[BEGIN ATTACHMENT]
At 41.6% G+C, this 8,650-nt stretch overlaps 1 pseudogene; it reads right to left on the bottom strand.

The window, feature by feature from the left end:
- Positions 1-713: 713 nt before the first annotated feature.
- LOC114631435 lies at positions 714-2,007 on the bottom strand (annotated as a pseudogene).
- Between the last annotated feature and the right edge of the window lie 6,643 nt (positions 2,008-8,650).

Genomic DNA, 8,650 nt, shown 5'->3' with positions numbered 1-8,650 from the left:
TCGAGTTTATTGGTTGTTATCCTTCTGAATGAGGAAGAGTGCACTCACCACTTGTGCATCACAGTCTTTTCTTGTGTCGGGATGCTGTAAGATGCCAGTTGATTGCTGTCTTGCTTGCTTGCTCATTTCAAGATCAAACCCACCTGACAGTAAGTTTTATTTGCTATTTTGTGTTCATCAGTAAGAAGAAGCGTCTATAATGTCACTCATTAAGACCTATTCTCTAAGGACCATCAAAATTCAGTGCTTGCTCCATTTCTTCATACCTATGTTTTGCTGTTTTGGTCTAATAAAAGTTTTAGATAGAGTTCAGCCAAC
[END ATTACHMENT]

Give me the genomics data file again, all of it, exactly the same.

At 41.6% G+C, this 8,650-nt stretch overlaps 1 pseudogene; it reads right to left on the bottom strand.

The window, feature by feature from the left end:
- Positions 1-713: 713 nt before the first annotated feature.
- LOC114631435 lies at positions 714-2,007 on the bottom strand (annotated as a pseudogene).
- Between the last annotated feature and the right edge of the window lie 6,643 nt (positions 2,008-8,650).

Genomic DNA, 8,650 nt, shown 5'->3' with positions numbered 1-8,650 from the left:
TCGAGTTTATTGGTTGTTATCCTTCTGAATGAGGAAGAGTGCACTCACCACTTGTGCATCACAGTCTTTTCTTGTGTCGGGATGCTGTAAGATGCCAGTTGATTGCTGTCTTGCTTGCTTGCTCATTTCAAGATCAAACCCACCTGACAGTAAGTTTTATTTGCTATTTTGTGTTCATCAGTAAGAAGAAGCGTCTATAATGTCACTCATTAAGACCTATTCTCTAAGGACCATCAAAATTCAGTGCTTGCTCCATTTCTTCATACCTATGTTTTGCTGTTTTGGTCTAATAAAAGTTTTAGATAGAGTTCAGCCAAC